Nissan’s bigger, more spacious and safer Juke will roll into Australian showrooms in June, packing a compelling list of technology and comfort features over the first-generation model, but with a price to match.
And, while the 2020 Juke has grown up in technological and comfort terms, its driving potency has taken a step back with a reduction in power and just one three-cylinder engine serving the entire line-up, as well as all-wheel drive vanishing from the range.
Kicking off from $27,990 before on-road costs, the 2020 Juke small SUV will be on offer in local showrooms in four variants starting with the ST, which represents a hefty $4500 increase over the outgoing gen-one ST.
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But, says its maker, the new version has more to offer in almost every regard and now straddles the divide between compact bantamweights and the larger segment above.
“It sits in the light SUV segment but a lot of its dimensions and technology push it up into the small segment so it has a broad competitive set,” Nissan Australia corporate communications director Karla Leach told WhichCar.
“It’s very spacious and that potentially pushes it into a different space than the offering that’s currently there.”
While the previous version didn’t quite garner the attention it deserved from Australia’s discerning audience, the 2020 Juke promises to make more of a splash this time around, said Leach.
“I think that category has matured since the first Juke was launched here in 2013 and Australians are more familiar with that segment, more comfortable with a raised driving position, and they’re definitely more tech-savvy.
“It ticks all those boxes for what Australian consumers are looking for so we think it will be very popular.”
What’s in the Juke boxes?
Those ‘boxes’ include generous safety equipment levels even from the entry-level including autonomous emergency braking and collision warning, with traffic sign recognition, lane departure warning and lane-keeping assistance to aid the driver.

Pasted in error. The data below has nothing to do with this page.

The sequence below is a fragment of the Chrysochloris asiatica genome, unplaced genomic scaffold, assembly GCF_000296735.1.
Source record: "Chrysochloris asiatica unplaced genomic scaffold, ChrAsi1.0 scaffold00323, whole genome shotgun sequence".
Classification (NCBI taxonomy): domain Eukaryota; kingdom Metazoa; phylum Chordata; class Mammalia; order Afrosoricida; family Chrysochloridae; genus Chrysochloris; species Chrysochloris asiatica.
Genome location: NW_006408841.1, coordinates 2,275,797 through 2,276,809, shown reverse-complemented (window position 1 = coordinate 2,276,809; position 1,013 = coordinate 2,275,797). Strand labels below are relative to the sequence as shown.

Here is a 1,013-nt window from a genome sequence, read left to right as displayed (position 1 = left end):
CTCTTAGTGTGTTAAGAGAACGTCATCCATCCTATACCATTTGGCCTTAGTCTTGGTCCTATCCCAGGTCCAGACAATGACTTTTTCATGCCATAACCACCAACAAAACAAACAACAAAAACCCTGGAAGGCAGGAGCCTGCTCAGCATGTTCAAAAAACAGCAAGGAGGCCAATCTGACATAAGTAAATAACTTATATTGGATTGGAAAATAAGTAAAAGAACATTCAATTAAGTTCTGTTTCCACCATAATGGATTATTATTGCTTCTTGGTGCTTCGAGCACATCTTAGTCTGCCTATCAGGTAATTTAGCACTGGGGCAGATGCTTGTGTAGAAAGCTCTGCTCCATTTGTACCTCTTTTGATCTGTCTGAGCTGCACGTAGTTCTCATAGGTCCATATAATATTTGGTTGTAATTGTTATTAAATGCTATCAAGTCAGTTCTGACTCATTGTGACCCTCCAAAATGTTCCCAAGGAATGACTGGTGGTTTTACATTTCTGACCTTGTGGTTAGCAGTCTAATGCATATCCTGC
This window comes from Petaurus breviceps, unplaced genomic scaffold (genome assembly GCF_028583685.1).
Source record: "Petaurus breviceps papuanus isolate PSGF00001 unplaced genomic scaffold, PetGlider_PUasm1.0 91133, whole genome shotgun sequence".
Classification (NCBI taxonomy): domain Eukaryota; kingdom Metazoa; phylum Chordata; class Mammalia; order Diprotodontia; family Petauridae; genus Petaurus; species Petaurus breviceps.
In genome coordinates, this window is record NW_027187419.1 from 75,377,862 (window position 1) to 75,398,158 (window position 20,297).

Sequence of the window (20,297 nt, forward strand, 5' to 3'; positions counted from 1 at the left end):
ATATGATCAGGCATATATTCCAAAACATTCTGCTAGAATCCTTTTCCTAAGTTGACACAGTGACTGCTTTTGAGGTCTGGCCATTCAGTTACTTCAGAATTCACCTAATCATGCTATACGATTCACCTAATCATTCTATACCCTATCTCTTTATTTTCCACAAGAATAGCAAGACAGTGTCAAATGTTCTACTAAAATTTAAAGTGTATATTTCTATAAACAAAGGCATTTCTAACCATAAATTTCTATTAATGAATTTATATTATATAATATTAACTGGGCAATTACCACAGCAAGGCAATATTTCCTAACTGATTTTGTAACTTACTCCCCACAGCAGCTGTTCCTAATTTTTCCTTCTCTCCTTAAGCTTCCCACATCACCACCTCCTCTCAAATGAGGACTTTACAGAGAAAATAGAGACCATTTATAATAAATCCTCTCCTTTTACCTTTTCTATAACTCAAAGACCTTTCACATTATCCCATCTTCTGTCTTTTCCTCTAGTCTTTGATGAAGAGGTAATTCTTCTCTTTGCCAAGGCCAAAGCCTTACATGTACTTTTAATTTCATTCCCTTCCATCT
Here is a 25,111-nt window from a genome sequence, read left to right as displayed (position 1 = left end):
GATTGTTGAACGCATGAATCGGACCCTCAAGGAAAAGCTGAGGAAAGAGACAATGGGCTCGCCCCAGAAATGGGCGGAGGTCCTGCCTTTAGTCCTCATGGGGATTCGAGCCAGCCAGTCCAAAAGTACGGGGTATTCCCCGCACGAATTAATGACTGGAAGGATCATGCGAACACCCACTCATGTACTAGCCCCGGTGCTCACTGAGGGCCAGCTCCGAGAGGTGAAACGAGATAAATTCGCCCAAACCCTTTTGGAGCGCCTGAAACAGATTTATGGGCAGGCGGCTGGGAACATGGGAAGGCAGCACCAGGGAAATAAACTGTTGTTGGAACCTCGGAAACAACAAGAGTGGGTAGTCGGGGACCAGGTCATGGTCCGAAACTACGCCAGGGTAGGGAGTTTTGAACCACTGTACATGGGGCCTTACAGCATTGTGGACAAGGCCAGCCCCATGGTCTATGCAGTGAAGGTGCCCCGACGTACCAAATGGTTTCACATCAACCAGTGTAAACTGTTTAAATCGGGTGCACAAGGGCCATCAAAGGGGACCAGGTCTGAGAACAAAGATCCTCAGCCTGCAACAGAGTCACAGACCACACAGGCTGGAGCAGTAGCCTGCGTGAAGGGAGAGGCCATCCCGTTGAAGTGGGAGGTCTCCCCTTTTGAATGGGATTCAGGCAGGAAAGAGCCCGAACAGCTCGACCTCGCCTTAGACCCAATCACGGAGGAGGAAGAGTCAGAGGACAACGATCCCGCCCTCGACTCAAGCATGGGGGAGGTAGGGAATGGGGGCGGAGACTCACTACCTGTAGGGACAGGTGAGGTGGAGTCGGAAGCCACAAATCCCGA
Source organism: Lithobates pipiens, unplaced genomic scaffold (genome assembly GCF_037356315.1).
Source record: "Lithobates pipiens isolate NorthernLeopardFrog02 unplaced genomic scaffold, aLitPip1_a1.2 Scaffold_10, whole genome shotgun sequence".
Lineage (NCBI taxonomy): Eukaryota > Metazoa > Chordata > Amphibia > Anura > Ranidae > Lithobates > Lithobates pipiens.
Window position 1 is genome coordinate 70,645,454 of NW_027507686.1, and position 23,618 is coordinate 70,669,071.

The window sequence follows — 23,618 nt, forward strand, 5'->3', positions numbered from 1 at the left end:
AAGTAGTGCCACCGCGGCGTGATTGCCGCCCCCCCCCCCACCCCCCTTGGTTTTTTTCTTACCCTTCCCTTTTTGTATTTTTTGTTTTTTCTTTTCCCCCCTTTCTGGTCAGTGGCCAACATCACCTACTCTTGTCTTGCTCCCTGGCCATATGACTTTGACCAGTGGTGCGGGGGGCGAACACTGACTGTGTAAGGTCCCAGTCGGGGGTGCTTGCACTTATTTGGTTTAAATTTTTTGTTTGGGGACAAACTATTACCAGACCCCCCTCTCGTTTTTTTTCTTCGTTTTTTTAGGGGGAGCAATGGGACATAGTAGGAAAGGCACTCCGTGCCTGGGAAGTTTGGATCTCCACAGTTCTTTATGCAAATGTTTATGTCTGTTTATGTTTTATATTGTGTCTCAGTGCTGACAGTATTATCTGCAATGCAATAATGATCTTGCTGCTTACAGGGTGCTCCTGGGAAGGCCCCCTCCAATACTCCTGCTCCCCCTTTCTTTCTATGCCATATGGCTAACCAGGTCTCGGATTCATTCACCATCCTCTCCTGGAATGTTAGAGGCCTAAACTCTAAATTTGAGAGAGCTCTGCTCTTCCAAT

All versions also get LED headlights, reversing camera with rear parking sensors, blind-spot warning and rear cross-traffic alert - respectable for a base version compact SUV.
Comfort and convenience highlights include an 8.0-inch touchscreen for accessing standard Android Auto and Apple CarPlay as well as other convenience applications depending on the variant.
The Juke’s new more imposing stance is also common to all versions with a growth spurt to all dimensions. Length has grown 75mm, it’s 35mm wider and 30mm taller. That corresponds to a boost in cabin and storage space.
At the back, the Juke’s boot is a respectable 422 litres, rear passengers have 58mm more knee room and a little more air above their heads, while larger doors make getting in and out easier.
Stepping up to the ST+ boosts the price to $30,740 but adds LED fog lights to complement the standard LED headlights, heated front seats, standard navigation and front parking sensors join the rear parking assistance.
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Above that, the $33,940 ST-L brings even more kit including aesthetic enhancements in the form of ambient cabin lighting and part-leather upholstery on the inside, and 19-inch alloy wheels upgrading the 17-inch standard offering on the outside.
There’s also a further boost to safety with active cruise control, Moving Object Detection and a 360-degree camera for added parking ease.
More space has been freed up in the ST-L with the removal of a handbrake lever in favour of an electric park brake, and more technology has been crammed in with a six-speaker sound system, rear USB charging added to the standard front sockets, plus a 7.0-inch driver information display.
At the top of the pack, the $36,490 Ti upgrades ST-L specification with a combination of quilted Alcantara and leather-accented upholstery, unique wheel design and Juke-branded kick plates on the door sills, an eight-speaker sound system courtesy of Bose and a tyre pressure monitor for a good safety measure.
Two wheels, three cylinders
Arguably the only area that has not grown up for the new Juke is its powertrain, with its downsized petrol engine that drops one cylinder for a total of three, and a capacity that has shrunk to just one turbocharged litre.
While other parts of the world will get a more potent version of the three-cylinder, 1.0-litre turbocharged engine with 86kW and 200Nm, Australia is being offered only an 84kW/180Nm tune, which represents a reduction in performance over all four of the previous four-cylinder engines.
Nissan says the little donk still offers “engaging performance”, although acceleration figures have not yet been released.
Its drawcard is economy, however, promising combined fuel consumption of just 5.8 litres per 100km - an improvement overall bar the smallest 1.2-litre in the first-gen car.
The frugal unit is bolted to a seven-speed DCT automatic transmission across the board and drives only the front wheels - there’s no option of all-wheel drive traction as is offered in higher-grade versions of the current-gen model.
Nor is any mention made of a more sporty and driver-focused Juke Nismo that headlines the outgoing model.